Attorneys: Darius Miles illegally questioned in hours after Strip shooting

Darius Miles

Defense attorneys working for Darius Miles in his capitol murder case say the former University of Alabama basketball player was illegally questioned in the hours after the Jan. 15 shooting just off the Strip near campus.

The attorneys Sunday filed a motion to suppress what Miles told a pair of investigators during more than four hours of questioning because, the attorneys say, he was never read his Miranda rights. The motion proposes that any statements investigators obtained before Miles was read his Miranda rights are inadmissible.

According to the motion, after Tuscaloosa Violent Crimes Unit investigator Jeffrey Miller did read Miles his Miranda rights, he asked for an “autograph” and asked if Miles was going to put his basketball jersey number next to his signature.

What’s at issue, the motion suggests, is that Miles was not told that anything he said before being read his rights was inadmissible in court and that after he was read his rights, the investigator had Miles repeat some of what he’d said beforehand.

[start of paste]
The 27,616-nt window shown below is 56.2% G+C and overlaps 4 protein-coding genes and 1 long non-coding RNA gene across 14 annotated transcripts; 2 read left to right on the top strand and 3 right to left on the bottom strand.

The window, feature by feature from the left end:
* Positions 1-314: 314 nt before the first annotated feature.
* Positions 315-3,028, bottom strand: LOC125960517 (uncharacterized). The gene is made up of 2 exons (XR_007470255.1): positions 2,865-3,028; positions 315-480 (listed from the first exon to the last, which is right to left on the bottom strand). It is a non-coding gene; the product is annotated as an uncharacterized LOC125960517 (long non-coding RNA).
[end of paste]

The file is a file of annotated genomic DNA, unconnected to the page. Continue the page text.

When you’re arrested or otherwise charged with a crime, police are by law required to read you your rights as defined in the Fifth Amendment of the U.S. Constitution before a custodial interrogation. Those rights are:

  • The right to remain silent. Anything you say can and will be used against you in a court of law
  • The right to an attorney. If you cannot afford an attorney, one will be appointed for you.

Miles and another man, Michael Davis, are charged with capitol murder in the Jan. 15 shooting death of 23-year-old Jamea Harris. Davis, who was 20 at the time of the shooting, filed for but was denied youthful offender status in the case.

Davis is accused of shooting and killing Harris, and Miles is accused of providing the gun used in the shooting. Both have been in the Tuscaloosa County Jail without bond since the shooting.

Miles and Davis are claiming the shooting was in self-defense after a man with Harris, Cedric Johnson, fired first. A ruling on the self-defense claim is scheduled for this month.

Alabama is not seeking the death penalty for Miles.

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Categories: Crime, Local News